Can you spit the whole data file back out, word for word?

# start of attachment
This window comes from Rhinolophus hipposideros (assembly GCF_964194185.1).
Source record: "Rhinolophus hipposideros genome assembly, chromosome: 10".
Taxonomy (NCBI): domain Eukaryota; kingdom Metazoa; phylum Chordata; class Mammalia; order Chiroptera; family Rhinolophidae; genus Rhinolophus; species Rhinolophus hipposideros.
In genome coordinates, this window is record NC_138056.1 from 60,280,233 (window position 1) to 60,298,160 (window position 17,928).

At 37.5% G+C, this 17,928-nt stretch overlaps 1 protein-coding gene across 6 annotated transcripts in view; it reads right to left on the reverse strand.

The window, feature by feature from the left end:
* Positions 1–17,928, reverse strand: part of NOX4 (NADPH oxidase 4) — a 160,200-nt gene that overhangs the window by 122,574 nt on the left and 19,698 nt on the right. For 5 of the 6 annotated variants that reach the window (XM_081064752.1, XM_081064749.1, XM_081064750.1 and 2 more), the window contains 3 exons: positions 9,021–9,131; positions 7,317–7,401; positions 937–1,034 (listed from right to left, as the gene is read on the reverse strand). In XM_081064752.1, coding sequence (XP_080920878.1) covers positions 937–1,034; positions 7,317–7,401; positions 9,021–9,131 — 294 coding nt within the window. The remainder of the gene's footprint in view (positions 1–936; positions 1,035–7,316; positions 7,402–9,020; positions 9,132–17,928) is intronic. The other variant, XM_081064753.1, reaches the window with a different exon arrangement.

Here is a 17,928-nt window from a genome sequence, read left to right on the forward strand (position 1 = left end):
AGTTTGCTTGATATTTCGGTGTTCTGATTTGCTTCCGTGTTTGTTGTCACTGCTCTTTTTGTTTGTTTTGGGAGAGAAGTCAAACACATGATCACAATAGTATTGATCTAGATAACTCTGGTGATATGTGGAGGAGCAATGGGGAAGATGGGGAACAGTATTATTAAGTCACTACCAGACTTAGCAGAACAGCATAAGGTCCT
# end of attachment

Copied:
This window comes from Rhinolophus hipposideros (assembly GCF_964194185.1).
Source record: "Rhinolophus hipposideros genome assembly, chromosome: 10".
Taxonomy (NCBI): domain Eukaryota; kingdom Metazoa; phylum Chordata; class Mammalia; order Chiroptera; family Rhinolophidae; genus Rhinolophus; species Rhinolophus hipposideros.
In genome coordinates, this window is record NC_138056.1 from 60,280,233 (window position 1) to 60,298,160 (window position 17,928).

At 37.5% G+C, this 17,928-nt stretch overlaps 1 protein-coding gene across 6 annotated transcripts in view; it reads right to left on the reverse strand.

The window, feature by feature from the left end:
* Positions 1–17,928, reverse strand: part of NOX4 (NADPH oxidase 4) — a 160,200-nt gene that overhangs the window by 122,574 nt on the left and 19,698 nt on the right. For 5 of the 6 annotated variants that reach the window (XM_081064752.1, XM_081064749.1, XM_081064750.1 and 2 more), the window contains 3 exons: positions 9,021–9,131; positions 7,317–7,401; positions 937–1,034 (listed from right to left, as the gene is read on the reverse strand). In XM_081064752.1, coding sequence (XP_080920878.1) covers positions 937–1,034; positions 7,317–7,401; positions 9,021–9,131 — 294 coding nt within the window. The remainder of the gene's footprint in view (positions 1–936; positions 1,035–7,316; positions 7,402–9,020; positions 9,132–17,928) is intronic. The other variant, XM_081064753.1, reaches the window with a different exon arrangement.

Here is a 17,928-nt window from a genome sequence, read left to right on the forward strand (position 1 = left end):
AGTTTGCTTGATATTTCGGTGTTCTGATTTGCTTCCGTGTTTGTTGTCACTGCTCTTTTTGTTTGTTTTGGGAGAGAAGTCAAACACATGATCACAATAGTATTGATCTAGATAACTCTGGTGATATGTGGAGGAGCAATGGGGAAGATGGGGAACAGTATTATTAAGTCACTACCAGACTTAGCAGAACAGCATAAGGTCCT